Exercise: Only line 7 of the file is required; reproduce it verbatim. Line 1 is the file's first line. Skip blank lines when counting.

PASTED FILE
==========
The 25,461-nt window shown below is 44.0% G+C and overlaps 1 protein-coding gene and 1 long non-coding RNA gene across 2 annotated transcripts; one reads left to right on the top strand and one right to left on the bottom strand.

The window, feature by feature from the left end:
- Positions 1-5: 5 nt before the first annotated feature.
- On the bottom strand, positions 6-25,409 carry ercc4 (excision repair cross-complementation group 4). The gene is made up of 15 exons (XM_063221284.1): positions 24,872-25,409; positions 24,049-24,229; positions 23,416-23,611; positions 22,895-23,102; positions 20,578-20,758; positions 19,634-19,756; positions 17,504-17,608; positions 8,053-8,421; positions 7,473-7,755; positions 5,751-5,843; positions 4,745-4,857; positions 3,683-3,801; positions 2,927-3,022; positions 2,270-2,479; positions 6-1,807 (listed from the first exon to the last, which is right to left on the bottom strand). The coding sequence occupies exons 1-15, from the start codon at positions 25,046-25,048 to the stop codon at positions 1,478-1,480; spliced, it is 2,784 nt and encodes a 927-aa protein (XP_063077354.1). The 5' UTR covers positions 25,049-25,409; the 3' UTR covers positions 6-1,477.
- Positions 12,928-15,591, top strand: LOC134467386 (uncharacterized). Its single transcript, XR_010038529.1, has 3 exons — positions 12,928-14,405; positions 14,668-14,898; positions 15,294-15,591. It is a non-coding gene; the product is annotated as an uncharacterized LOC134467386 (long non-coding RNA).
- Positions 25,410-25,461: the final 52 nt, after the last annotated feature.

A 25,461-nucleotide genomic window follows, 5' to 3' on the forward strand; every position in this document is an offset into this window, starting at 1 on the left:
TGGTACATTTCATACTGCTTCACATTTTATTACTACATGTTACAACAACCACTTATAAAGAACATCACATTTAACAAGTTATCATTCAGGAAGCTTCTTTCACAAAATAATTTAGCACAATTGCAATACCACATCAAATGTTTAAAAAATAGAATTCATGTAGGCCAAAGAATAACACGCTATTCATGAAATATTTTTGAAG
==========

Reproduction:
A 25,461-nucleotide genomic window follows, 5' to 3' on the forward strand; every position in this document is an offset into this window, starting at 1 on the left: